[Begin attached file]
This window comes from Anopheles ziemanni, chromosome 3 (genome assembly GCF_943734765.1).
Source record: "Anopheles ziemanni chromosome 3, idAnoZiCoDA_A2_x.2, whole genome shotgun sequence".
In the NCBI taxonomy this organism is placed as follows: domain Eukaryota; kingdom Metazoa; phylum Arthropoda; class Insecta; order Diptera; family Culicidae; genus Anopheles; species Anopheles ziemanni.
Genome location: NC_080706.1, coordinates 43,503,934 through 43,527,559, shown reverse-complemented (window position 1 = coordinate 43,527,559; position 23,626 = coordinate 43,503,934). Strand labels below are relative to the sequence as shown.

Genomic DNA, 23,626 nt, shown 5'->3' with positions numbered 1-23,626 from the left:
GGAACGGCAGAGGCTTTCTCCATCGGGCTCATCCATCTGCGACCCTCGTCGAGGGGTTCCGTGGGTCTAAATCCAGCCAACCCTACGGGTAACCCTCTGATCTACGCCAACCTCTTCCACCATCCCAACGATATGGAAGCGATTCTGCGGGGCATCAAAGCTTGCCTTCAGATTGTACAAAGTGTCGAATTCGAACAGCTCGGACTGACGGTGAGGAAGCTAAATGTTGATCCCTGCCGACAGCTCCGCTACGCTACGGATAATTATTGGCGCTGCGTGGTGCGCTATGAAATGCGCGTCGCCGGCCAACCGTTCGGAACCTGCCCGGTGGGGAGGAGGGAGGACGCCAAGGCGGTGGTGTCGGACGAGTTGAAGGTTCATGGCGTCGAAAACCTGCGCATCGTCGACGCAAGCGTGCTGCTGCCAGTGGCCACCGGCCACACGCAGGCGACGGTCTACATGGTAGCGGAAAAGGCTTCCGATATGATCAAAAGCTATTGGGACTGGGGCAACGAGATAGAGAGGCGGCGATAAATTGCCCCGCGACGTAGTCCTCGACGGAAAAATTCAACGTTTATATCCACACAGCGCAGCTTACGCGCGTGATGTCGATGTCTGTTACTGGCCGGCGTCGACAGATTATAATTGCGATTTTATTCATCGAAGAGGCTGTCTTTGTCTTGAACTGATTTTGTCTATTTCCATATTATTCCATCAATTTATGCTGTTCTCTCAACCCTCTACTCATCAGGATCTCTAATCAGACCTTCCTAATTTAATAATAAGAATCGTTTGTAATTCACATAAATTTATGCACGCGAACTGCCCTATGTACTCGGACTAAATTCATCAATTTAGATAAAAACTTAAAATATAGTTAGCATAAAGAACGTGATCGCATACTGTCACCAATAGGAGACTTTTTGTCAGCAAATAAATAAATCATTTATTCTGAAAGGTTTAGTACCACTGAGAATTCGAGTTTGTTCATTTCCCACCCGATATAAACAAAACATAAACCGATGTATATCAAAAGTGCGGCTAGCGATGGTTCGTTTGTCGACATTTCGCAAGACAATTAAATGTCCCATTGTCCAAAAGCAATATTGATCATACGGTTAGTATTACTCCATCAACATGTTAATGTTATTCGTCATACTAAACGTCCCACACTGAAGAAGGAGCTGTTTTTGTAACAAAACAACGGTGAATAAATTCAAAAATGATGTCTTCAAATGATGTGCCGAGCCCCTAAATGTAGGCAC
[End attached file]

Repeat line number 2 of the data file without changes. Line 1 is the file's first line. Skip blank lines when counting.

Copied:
Source record: "Anopheles ziemanni chromosome 3, idAnoZiCoDA_A2_x.2, whole genome shotgun sequence".